How to make Spanish Seafood Fumet, the Ultimate Seafood Stock

An Essential Recipe for Seafood Lovers

For anyone that loves seafood, this recipe is makes so many delicious dishes possible and mastering it is as easy as making stone soup. So how do you make Spanish Seafood Fumet, the ultimate seafood stock?

seafood fumet

Spanish Fumet, is an antidote for our times. For most of the world, fish stock comes in cubes and cartons, but in Spain, fumet comes from the heads and tails of the sea. Watching my adopted godmother Maria-Angeles prepare her fumet remains a culinary highlight that flashes back every time I feel like lazily turning to the packaged version. First, she warmed olive oil in a cast iron pot then added onions, leeks, carrots and bay leaves until starting to soften, then all manner of sea creatures were thrown in – prawn heads, baby crabs, monk fish tails, empty mussel shells and, perhaps most impressive, lobster claws, which every gourmet has hiding in the back of their fridge. With a flourish, she pitched in the final seasoning (lemon, white peppercorns and parsley), before covering with water and wine and bringing the pot to a simmer. When strained two hours later, the liquid could have easily passed as a soup, but instead formed the base of an arroz de sepia (squid rice) that left each grain bursting with the flavour of the ocean. Read more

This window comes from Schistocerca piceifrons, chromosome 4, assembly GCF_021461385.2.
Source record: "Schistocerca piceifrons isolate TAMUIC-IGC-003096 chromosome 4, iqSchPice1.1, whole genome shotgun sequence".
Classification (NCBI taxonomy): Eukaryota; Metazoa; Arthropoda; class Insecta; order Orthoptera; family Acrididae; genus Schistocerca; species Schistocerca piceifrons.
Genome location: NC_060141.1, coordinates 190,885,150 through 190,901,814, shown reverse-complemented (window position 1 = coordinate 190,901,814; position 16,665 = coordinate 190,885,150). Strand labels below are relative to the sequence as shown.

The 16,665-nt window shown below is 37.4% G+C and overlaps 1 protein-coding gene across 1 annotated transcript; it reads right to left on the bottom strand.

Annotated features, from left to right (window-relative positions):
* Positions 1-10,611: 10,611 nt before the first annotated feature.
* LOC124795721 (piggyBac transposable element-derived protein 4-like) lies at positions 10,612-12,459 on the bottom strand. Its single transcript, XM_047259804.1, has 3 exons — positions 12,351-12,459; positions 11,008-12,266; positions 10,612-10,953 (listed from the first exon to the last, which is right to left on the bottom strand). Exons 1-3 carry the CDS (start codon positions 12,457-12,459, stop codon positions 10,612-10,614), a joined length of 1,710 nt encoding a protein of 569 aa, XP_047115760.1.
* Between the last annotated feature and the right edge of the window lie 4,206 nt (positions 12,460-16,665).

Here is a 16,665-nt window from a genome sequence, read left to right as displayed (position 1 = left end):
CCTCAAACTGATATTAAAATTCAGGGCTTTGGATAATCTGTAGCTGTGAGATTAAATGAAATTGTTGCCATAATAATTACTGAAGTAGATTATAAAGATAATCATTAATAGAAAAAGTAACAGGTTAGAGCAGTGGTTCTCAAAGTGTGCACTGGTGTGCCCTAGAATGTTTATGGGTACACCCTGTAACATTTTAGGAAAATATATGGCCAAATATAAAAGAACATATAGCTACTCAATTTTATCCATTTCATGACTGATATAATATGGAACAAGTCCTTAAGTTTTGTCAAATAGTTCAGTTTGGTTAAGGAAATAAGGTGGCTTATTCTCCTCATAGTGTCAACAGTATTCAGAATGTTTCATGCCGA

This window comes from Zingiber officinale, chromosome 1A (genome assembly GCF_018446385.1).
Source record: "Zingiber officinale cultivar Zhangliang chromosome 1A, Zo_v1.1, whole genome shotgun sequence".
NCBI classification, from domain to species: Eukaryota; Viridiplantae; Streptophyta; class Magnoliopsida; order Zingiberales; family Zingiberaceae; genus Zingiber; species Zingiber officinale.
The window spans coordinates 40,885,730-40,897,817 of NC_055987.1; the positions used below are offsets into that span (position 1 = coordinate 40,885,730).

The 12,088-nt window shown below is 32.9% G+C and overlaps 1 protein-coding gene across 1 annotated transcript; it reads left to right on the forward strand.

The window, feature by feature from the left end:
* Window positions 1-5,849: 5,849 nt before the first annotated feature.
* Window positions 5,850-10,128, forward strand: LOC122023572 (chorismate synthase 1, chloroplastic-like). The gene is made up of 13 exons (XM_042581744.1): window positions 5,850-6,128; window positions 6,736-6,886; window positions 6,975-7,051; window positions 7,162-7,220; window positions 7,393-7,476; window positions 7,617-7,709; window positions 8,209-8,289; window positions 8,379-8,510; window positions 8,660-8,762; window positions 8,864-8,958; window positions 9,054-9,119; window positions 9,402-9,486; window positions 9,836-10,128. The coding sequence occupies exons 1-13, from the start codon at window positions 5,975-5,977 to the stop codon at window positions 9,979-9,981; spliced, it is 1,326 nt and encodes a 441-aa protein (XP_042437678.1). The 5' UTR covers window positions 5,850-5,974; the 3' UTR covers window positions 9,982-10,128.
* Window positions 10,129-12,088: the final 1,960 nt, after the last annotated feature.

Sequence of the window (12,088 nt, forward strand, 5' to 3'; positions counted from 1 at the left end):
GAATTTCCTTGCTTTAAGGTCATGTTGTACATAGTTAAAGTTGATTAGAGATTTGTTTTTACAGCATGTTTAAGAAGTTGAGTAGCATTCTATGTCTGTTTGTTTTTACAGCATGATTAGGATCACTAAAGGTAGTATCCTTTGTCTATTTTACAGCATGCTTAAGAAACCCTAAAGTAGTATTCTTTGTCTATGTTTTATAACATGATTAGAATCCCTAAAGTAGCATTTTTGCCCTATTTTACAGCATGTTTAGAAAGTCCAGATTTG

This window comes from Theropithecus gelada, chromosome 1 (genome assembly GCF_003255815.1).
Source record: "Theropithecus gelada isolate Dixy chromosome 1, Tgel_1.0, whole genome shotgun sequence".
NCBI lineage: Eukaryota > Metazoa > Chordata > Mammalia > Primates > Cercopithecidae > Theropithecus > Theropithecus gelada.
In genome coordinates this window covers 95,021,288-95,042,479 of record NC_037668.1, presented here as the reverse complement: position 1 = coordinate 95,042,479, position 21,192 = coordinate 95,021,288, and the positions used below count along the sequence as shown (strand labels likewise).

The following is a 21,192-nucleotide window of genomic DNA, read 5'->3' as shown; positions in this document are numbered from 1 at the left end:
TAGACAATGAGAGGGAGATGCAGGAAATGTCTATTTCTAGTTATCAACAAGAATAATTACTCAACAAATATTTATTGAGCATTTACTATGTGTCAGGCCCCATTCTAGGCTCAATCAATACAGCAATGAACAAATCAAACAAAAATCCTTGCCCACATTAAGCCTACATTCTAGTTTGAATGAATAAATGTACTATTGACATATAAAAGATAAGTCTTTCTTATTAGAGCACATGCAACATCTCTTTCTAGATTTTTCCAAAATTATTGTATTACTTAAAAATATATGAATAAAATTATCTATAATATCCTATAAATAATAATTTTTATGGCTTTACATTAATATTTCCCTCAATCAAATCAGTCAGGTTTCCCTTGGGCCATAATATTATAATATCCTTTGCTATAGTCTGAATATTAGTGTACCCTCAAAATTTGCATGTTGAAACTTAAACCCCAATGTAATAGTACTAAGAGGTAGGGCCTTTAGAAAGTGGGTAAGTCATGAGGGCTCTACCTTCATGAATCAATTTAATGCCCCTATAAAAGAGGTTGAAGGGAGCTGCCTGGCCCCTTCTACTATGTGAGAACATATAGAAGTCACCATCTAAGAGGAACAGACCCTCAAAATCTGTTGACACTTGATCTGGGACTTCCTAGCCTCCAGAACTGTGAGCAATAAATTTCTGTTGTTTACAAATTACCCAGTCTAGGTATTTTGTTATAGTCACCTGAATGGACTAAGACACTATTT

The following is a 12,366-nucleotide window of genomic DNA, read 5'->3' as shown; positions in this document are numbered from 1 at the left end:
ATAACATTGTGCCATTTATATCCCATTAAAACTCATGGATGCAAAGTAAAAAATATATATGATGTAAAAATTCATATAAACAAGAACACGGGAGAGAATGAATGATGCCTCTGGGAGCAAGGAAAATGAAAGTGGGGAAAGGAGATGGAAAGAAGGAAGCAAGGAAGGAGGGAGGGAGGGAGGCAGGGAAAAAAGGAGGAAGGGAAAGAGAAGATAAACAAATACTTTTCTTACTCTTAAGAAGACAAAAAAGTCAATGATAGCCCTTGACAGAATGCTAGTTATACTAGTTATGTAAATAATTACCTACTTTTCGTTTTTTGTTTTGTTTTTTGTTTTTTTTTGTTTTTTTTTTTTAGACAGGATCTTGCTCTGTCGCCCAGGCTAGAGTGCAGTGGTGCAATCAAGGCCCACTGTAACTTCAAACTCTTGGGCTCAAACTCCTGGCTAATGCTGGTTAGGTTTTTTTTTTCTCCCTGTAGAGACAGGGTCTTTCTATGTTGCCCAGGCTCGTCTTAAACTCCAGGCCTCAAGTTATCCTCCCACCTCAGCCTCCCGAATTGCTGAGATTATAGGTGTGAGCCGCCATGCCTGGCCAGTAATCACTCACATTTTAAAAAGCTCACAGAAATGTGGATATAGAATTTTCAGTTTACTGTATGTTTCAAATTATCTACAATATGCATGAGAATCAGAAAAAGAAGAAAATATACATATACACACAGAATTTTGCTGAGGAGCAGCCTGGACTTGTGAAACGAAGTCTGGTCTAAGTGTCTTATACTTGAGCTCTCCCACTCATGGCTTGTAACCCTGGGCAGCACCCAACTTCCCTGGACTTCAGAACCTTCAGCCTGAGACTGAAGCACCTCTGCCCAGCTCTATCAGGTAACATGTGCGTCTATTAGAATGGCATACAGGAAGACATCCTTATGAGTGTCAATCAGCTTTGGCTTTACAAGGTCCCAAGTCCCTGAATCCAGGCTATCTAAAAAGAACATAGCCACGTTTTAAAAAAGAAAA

How to Be More Creative and Make More Connections

Being a true creative is about connecting the right dots together; the best ideas always seem so obvious in hindsight.

be more creative

I had the honour of speaking at the ACD*E Creativity Festival in Barcelona last October. A festival that proved to be the perfect place to mix ideas and absorb fresh inspiration as we explored how to be more creative and make more connections. I shared the stage with Iepe Rubingh. At the same time arrogantly charismatic yet also humble and wise, Iepe is a passionate storyteller, innovator, thinker and fighter. Being on the creative side of things as an artist almost all his life, he understood the power of connections when he founded Chess Boxing Global, a company that is creating a professional league for chess boxing. Read more

New Flavour Combinations with The Flavour Thesaurus

I’m always looking for new flavour combinations and experimenting with weird and wonderful ingredients in search of the next flavour mashup. Every chef should engage in experimentation in the kitchen following their own intuition as well as testing how other chefs engage with new flavor combinations. The Bible (New Testament) has is a nice collection of interesting and sometimes inspiring stories, but my real guide in life these days is a small unassuming book called the The Flavour Thesaurus by Niki Segnit.

new flavor combinations

If you were ever wondering what to pair almonds with, what goes with cauliflower, or how to make smoked salmon stand for more than just an accompaniment to cream cheese and dill, then this is your Bible. Weird and wonderful combinations and my go-to reference when vermouth doesn’t provide the necessary inspiration. Cinnamon and cocoa seems like an obvious combination but is strangely not common. It’s exotic and intoxicating and is perfect in a crisp icy sorbet. Read more